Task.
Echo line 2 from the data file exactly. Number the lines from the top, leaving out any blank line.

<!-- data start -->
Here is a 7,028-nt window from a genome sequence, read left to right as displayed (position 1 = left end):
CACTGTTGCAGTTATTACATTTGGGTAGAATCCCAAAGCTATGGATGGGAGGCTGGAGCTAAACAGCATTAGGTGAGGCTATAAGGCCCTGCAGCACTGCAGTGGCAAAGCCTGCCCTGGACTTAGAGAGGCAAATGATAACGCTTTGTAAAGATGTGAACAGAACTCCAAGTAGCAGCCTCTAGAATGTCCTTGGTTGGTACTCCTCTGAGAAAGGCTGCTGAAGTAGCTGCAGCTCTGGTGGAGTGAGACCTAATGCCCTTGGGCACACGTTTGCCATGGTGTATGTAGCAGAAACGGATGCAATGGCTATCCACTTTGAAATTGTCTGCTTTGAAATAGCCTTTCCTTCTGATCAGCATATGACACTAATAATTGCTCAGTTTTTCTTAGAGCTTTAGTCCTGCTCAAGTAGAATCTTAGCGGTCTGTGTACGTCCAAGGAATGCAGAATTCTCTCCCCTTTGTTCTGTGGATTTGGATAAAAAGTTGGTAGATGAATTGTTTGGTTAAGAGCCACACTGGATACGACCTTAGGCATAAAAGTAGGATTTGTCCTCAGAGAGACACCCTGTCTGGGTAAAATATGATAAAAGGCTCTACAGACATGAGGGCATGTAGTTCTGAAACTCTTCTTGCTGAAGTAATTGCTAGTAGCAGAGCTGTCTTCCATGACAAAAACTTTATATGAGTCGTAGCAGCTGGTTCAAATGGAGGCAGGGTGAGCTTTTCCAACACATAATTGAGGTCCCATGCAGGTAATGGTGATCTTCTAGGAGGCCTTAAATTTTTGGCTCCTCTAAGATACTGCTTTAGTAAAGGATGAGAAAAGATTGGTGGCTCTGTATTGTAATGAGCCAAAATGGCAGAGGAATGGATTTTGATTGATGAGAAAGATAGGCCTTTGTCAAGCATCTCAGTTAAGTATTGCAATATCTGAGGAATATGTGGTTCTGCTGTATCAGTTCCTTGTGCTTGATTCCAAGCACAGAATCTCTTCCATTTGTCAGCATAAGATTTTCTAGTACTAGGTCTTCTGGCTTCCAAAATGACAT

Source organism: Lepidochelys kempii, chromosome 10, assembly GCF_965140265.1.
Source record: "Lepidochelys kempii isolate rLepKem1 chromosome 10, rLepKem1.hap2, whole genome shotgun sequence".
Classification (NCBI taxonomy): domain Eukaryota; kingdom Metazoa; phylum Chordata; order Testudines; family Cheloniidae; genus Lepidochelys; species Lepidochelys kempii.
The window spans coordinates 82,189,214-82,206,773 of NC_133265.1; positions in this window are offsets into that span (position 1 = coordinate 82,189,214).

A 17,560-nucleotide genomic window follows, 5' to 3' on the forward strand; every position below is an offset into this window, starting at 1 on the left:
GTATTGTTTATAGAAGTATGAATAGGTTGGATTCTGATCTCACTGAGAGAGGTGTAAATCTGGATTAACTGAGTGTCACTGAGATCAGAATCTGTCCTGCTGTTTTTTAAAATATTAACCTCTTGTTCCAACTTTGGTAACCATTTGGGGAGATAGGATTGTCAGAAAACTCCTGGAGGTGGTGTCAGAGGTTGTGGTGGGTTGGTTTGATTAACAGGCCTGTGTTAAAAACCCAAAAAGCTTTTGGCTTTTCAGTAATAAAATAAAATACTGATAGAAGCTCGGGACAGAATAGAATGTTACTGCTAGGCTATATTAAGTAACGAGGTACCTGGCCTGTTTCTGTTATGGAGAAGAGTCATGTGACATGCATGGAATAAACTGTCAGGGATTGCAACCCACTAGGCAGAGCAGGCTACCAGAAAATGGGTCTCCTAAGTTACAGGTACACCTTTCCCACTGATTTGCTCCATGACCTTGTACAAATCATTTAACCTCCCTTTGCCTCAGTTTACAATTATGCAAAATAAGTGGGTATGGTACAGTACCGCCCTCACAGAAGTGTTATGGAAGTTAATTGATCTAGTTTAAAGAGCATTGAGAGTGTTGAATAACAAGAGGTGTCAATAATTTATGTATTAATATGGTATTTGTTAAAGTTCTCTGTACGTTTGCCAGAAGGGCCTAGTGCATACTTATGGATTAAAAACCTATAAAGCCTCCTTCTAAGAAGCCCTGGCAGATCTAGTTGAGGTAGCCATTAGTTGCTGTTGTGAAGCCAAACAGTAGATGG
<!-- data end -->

CACTGTTGCAGTTATTACATTTGGGTAGAATCCCAAAGCTATGGATGGGAGGCTGGAGCTAAACAGCATTAGGTGAGGCTATAAGGCCCTGCAGCACTGCAGTGGCAAAGCCTGCCCTGGACTTAGAGAGGCAAATGATAACGCTTTGTAAAGATGTGAACAGAACTCCAAGTAGCAGCCTCTAGAATGTCCTTGGTTGGTACTCCTCTGAGAAAGGCTGCTGAAGTAGCTGCAGCTCTGGTGGAGTGAGACCTAATGCCCTTGGGCACACGTTTGCCATGGTGTATGTAGCAGAAACGGATGCAATGGCTATCCACTTTGAAATTGTCTGCTTTGAAATAGCCTTTCCTTCTGATCAGCATATGACACTAATAATTGCTCAGTTTTTCTTAGAGCTTTAGTCCTGCTCAAGTAGAATCTTAGCGGTCTGTGTACGTCCAAGGAATGCAGAATTCTCTCCCCTTTGTTCTGTGGATTTGGATAAAAAGTTGGTAGATGAATTGTTTGGTTAAGAGCCACACTGGATACGACCTTAGGCATAAAAGTAGGATTTGTCCTCAGAGAGACACCCTGTCTGGGTAAAATATGATAAAAGGCTCTACAGACATGAGGGCATGTAGTTCTGAAACTCTTCTTGCTGAAGTAATTGCTAGTAGCAGAGCTGTCTTCCATGACAAAAACTTTATATGAGTCGTAGCAGCTGGTTCAAATGGAGGCAGGGTGAGCTTTTCCAACACATAATTGAGGTCCCATGCAGGTAATGGTGATCTTCTAGGAGGCCTTAAATTTTTGGCTCCTCTAAGATACTGCTTTAGTAAAGGATGAGAAAAGATTGGTGGCTCTGTATTGTAATGAGCCAAAATGGCAGAGGAATGGATTTTGATTGATGAGAAAGATAGGCCTTTGTCAAGCATCTCAGTTAAGTATTGCAATATCTGAGGAATATGTGGTTCTGCTGTATCAGTTCCTTGTGCTTGATTCCAAGCACAGAATCTCTTCCATTTGTCAGCATAAGATTTTCTAGTACTAGGTCTTCTGGCTTCCAAAATGACAT